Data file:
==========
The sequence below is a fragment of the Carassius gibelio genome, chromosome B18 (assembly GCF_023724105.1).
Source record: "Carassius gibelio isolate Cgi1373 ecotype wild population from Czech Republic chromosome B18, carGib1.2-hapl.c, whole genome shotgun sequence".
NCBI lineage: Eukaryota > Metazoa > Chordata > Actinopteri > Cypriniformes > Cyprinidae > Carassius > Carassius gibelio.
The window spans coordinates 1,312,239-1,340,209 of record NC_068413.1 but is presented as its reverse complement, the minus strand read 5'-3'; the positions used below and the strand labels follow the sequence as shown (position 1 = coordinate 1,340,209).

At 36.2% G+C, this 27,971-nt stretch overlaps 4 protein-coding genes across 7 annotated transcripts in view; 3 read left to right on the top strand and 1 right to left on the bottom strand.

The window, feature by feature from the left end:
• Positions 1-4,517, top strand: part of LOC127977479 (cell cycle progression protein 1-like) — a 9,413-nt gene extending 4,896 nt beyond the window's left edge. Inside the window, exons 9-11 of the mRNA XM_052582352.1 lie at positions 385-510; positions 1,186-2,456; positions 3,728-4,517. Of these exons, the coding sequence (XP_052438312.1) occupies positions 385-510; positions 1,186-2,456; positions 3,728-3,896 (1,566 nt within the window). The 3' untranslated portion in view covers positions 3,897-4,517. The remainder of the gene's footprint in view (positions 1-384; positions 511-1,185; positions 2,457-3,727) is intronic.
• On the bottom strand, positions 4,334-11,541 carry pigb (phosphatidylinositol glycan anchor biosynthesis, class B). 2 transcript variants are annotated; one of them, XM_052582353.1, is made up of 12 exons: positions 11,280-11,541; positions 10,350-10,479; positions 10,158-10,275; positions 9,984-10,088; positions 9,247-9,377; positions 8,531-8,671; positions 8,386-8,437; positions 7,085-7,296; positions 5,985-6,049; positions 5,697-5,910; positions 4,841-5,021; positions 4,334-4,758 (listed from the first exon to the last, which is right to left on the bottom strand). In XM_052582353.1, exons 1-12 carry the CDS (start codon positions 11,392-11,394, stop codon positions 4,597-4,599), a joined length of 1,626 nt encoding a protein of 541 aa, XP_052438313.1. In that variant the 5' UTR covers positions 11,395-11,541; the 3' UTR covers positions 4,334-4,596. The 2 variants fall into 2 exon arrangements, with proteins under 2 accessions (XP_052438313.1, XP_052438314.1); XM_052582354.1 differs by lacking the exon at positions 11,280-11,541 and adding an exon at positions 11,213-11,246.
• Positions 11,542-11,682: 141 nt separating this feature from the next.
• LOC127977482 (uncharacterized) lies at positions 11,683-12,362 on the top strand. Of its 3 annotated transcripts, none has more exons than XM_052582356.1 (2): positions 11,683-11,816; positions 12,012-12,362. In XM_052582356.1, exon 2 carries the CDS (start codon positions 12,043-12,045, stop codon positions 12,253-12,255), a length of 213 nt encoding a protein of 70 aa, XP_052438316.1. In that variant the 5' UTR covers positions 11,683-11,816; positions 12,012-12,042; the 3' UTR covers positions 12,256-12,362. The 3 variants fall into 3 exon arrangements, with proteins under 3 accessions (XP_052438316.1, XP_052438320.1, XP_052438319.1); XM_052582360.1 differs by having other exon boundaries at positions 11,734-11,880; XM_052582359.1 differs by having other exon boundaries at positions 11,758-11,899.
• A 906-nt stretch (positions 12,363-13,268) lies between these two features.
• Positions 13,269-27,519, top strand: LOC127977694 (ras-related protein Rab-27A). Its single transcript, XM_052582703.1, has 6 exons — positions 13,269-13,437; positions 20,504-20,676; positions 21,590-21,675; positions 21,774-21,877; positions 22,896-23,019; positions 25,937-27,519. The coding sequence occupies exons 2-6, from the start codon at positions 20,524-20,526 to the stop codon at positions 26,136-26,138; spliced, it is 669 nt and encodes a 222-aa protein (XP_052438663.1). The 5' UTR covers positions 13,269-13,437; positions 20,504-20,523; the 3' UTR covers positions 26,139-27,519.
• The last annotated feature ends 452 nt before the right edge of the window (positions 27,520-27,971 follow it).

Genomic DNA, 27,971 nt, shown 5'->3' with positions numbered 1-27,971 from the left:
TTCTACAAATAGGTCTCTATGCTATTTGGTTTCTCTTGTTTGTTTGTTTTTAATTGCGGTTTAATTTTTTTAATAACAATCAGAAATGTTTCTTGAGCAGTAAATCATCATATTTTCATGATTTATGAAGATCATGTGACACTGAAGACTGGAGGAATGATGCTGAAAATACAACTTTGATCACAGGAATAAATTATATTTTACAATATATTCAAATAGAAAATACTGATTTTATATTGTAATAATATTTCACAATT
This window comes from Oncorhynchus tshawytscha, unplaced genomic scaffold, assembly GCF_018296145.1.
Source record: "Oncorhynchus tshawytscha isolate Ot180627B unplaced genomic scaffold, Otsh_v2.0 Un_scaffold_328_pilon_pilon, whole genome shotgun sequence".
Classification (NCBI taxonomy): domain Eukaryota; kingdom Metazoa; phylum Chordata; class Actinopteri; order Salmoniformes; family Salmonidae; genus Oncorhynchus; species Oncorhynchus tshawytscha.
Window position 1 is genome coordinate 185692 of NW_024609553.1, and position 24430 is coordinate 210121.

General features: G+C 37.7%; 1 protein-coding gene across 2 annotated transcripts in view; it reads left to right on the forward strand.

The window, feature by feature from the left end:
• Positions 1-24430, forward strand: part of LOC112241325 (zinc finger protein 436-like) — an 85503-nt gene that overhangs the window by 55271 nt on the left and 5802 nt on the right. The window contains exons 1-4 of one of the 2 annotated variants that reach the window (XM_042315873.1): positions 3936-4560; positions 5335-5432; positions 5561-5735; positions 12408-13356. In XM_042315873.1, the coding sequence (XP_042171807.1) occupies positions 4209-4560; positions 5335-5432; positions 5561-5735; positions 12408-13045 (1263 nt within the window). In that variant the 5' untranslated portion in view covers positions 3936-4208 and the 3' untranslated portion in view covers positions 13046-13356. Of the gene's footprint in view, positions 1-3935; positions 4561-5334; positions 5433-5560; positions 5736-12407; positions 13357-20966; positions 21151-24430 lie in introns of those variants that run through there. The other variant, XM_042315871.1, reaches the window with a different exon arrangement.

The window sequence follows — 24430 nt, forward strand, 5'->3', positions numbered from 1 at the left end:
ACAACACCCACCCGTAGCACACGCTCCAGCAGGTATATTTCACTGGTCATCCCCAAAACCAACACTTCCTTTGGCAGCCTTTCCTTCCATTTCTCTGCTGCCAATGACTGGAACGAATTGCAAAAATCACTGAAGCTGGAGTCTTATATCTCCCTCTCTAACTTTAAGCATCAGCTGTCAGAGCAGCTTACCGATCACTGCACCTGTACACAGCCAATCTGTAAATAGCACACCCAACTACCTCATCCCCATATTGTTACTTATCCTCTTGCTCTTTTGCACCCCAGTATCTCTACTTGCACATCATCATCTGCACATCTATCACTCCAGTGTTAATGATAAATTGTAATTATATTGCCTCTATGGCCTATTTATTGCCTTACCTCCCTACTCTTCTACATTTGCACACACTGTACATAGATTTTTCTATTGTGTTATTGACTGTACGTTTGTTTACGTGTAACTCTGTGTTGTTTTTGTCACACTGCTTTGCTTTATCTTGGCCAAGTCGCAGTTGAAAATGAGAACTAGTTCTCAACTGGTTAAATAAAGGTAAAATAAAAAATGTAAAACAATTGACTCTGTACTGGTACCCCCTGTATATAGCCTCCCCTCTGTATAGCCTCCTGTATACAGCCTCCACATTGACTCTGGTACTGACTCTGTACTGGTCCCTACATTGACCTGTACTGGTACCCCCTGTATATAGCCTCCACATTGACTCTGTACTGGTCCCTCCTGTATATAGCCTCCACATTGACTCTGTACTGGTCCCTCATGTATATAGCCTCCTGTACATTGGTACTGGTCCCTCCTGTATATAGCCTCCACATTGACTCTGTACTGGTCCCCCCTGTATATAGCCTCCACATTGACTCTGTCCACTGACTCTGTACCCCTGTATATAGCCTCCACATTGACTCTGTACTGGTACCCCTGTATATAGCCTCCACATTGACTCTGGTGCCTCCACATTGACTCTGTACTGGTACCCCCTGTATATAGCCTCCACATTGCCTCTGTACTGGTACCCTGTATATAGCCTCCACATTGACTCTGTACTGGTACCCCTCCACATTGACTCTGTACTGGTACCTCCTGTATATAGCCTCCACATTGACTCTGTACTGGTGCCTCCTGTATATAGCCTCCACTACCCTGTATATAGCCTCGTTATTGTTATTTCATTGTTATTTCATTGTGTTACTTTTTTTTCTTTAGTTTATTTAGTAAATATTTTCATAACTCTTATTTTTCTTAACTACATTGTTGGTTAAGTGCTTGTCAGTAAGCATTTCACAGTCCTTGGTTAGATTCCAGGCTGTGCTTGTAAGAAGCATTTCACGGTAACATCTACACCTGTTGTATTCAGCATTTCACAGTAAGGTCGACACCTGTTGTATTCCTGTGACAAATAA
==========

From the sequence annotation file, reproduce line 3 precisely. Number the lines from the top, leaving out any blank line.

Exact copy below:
NCBI lineage: Eukaryota > Metazoa > Chordata > Actinopteri > Cypriniformes > Cyprinidae > Carassius > Carassius gibelio.